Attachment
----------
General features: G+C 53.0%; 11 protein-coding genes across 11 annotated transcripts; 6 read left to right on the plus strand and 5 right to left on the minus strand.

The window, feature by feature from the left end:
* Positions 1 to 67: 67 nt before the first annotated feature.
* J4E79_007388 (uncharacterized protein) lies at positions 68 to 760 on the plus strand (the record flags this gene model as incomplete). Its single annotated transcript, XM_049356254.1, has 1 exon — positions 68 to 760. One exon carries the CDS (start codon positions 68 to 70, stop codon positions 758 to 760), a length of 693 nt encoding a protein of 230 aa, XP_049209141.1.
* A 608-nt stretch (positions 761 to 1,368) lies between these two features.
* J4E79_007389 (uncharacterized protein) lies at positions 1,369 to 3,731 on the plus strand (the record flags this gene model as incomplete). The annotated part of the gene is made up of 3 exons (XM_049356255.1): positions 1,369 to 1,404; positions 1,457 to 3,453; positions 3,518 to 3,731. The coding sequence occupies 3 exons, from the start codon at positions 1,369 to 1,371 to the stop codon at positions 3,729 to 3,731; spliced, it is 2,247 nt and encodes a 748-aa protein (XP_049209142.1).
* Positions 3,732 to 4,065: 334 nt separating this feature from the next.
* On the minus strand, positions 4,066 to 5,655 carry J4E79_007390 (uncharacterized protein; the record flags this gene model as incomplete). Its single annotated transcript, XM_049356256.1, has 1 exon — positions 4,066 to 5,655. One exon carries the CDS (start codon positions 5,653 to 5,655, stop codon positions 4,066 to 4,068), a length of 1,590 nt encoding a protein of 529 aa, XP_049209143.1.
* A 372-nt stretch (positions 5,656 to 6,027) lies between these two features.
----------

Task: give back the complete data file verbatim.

General features: G+C 53.0%; 11 protein-coding genes across 11 annotated transcripts; 6 read left to right on the plus strand and 5 right to left on the minus strand.

The window, feature by feature from the left end:
* Positions 1 to 67: 67 nt before the first annotated feature.
* J4E79_007388 (uncharacterized protein) lies at positions 68 to 760 on the plus strand (the record flags this gene model as incomplete). Its single annotated transcript, XM_049356254.1, has 1 exon — positions 68 to 760. One exon carries the CDS (start codon positions 68 to 70, stop codon positions 758 to 760), a length of 693 nt encoding a protein of 230 aa, XP_049209141.1.
* A 608-nt stretch (positions 761 to 1,368) lies between these two features.
* J4E79_007389 (uncharacterized protein) lies at positions 1,369 to 3,731 on the plus strand (the record flags this gene model as incomplete). The annotated part of the gene is made up of 3 exons (XM_049356255.1): positions 1,369 to 1,404; positions 1,457 to 3,453; positions 3,518 to 3,731. The coding sequence occupies 3 exons, from the start codon at positions 1,369 to 1,371 to the stop codon at positions 3,729 to 3,731; spliced, it is 2,247 nt and encodes a 748-aa protein (XP_049209142.1).
* Positions 3,732 to 4,065: 334 nt separating this feature from the next.
* On the minus strand, positions 4,066 to 5,655 carry J4E79_007390 (uncharacterized protein; the record flags this gene model as incomplete). Its single annotated transcript, XM_049356256.1, has 1 exon — positions 4,066 to 5,655. One exon carries the CDS (start codon positions 5,653 to 5,655, stop codon positions 4,066 to 4,068), a length of 1,590 nt encoding a protein of 529 aa, XP_049209143.1.
* A 372-nt stretch (positions 5,656 to 6,027) lies between these two features.